In FIG. 7 a throttle plate 65 of moly-tungsten alloy is positioned by graphite bushing 62'. The bushing 62' is pinned at 69 to the casing 60.
It will be understood that the preferred arrangement of this invention maybe modified, within the scope of the appended claims.
Referring to FIG. 8, the pump 80 in accordance with the invention is illustrated as having a throttle plate 65 in cooperating relation with a rotor 68, of the type shown in FIGS. 5, 6 and 7.
It will be understood that manual adjustment means 82 herein illustrated is equally readily used with a pump of the type illustrated in FIGS. 1 through 4. The manual flow adjustment means 82 comprises a lower spacer ring 84 having an annular toothed rack 86 extending outwardly therefrom and engaged by a pinion connected to handwheel 88. The handwheel 88 is rotatably mounted in the motor housing 18.
A pair of ramp surfaces 90 separates the ring 84 from the motor 18. In use, rotation of handwheel 88 rotates the attached pinion in rotational driving relation with the annular rack 86, causing the rack 86 to rotate the tapered lower spacer ring 84. This produces rotational displacement at the ramp surfaces 90, to axially displace rotor 68 relative to the throttle ring 65 thereby moderating the rate of delivery of the pump. The extent of motion of ramp surface 90 may be regulated by stops, not shown, to preclude contact of rotor 68 with throttle 65.
Referring to FIG. 9, a lower portion 26 of a pump of the type shown in FIGS. 1-4 is shown, having the rotor portion 38 thereof extending below the modulator 32, such that the discharge posts 46 are clear of the modulator 32. In this condition, operation of the pump promotes strong local circulation in the adjacent reaches of the liquid metal bath. In the case of a bath containing metal alloys, this ensures intimate mixing of the liquid alloys, there being virtually no tendency to draw down or entrain dross and other surface impurities.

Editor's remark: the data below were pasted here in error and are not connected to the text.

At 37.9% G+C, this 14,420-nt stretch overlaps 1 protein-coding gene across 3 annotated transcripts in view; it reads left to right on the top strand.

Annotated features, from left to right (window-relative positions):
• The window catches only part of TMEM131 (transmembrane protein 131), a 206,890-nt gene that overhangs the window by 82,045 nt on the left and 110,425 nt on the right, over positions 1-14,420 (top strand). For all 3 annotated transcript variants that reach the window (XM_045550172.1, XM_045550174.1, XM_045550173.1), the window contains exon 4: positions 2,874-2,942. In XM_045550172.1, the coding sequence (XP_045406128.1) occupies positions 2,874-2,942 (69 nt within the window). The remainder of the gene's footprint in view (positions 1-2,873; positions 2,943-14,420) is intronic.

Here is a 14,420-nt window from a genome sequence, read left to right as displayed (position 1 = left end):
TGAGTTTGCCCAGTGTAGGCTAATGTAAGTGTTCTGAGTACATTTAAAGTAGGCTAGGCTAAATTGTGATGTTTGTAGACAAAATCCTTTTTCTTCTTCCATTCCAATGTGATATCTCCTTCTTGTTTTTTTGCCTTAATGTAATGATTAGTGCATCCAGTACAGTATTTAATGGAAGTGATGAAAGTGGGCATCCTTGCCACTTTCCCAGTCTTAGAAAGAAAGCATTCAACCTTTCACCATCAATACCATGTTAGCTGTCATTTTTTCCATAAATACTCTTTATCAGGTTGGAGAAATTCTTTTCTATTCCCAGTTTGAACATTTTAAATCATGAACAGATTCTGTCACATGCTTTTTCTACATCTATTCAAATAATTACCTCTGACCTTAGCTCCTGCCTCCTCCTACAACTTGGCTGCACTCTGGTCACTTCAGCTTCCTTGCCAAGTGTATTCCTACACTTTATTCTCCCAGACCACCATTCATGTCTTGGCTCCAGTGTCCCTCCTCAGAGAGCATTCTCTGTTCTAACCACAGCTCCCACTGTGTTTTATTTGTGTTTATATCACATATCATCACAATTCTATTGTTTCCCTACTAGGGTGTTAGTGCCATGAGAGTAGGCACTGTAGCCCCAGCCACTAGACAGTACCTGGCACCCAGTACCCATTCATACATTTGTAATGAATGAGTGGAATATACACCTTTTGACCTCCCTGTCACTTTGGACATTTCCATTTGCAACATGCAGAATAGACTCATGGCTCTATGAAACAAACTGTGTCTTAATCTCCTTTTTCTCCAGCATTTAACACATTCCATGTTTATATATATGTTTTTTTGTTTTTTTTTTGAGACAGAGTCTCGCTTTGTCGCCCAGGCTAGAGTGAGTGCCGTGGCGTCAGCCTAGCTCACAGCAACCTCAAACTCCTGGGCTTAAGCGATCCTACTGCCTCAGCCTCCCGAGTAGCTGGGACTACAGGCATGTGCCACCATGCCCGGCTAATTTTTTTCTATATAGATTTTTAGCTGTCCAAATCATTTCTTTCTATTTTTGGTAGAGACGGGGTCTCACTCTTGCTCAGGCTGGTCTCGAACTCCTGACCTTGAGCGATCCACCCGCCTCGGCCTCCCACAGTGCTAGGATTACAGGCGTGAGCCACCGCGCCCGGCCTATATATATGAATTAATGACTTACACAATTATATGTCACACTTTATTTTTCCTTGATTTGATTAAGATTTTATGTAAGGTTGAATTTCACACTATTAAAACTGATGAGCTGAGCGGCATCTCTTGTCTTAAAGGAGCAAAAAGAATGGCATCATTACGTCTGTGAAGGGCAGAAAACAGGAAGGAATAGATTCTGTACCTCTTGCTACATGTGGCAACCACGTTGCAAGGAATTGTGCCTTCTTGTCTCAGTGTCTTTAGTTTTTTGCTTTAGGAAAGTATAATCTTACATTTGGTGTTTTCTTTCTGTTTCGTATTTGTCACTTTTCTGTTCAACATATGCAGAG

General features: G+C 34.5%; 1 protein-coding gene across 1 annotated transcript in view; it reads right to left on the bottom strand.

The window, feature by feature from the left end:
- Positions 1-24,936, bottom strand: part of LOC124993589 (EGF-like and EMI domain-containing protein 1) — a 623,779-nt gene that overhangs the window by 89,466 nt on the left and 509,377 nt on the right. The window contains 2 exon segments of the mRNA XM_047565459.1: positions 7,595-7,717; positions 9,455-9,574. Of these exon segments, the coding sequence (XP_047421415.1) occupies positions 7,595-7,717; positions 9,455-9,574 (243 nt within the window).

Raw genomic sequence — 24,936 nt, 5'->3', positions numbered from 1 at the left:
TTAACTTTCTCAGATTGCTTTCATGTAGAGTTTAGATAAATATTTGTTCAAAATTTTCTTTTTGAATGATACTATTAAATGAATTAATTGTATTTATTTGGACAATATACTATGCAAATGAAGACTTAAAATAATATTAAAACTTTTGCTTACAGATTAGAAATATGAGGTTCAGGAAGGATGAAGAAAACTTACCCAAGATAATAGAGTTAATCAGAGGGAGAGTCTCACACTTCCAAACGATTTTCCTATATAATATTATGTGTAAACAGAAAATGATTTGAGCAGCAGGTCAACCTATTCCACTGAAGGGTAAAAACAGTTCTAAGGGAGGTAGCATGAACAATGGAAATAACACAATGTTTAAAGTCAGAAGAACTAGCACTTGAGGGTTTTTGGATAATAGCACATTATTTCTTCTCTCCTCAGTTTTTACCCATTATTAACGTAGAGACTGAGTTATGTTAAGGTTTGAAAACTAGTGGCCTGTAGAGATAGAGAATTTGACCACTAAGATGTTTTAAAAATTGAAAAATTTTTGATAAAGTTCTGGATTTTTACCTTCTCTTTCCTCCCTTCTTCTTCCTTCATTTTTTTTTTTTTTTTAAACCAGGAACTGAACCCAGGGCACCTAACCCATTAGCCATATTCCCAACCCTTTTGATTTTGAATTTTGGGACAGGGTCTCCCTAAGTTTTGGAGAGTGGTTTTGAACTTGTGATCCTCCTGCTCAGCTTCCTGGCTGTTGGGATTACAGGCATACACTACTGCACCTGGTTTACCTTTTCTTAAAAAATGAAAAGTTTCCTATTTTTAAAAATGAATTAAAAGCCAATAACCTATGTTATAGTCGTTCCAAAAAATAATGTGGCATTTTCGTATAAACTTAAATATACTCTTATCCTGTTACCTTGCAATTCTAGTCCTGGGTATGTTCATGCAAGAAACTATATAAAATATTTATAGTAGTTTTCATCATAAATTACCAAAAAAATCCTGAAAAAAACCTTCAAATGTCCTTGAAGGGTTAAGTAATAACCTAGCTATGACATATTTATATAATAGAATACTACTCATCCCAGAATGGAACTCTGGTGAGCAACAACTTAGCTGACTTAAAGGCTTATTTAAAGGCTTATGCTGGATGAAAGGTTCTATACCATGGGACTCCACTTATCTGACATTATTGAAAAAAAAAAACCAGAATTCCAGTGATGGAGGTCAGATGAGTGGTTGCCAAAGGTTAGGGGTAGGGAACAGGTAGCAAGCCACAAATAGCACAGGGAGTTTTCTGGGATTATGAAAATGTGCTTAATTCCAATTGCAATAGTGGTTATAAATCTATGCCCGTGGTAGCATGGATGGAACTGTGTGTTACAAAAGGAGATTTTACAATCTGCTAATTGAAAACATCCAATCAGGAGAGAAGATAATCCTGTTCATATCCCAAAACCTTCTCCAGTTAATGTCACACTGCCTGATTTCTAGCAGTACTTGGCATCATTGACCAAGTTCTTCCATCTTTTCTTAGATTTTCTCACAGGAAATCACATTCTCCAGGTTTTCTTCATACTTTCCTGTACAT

This pump configuration for local circulation is also available in the FIGS. 5 through 8 embodiment, although a greater component of vertical mixing then occurs.
In a bath having a plurality of pumps one or more of the pumps may be utilized for purposes of mixing the molten bath material. In addition to ensuring thorough mixing of the bath liquid, the effects of thermal gradients can be mitigated.
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|U.S. Classification||417/238, 417/424.1, 415/131, 417/430, 415/88|
|International Classification||F04D7/06, F04D15/00|
|Cooperative Classification||F04D15/0033, F04D7/06|
|European Classification||F04D15/00C2, F04D7/06|
|Apr 1, 1996||AS||Assignment|
Owner name: SPEER CANADA INC., CANADA
Free format text: ASSIGNMENT OF ASSIGNORS INTEREST;ASSIGNOR:TURNER, OGDEN LESLIE;REEL/FRAME:007861/0657
Effective date: 19960124
|Sep 9, 1999||FPAY||Fee payment|
Year of fee payment: 4
|Nov 12, 2003||REMI||Maintenance fee reminder mailed|
|Apr 23, 2004||LAPS||Lapse for failure to pay maintenance fees|
|Jun 22, 2004||FP||Expired due to failure to pay maintenance fee|
Effective date: 20040423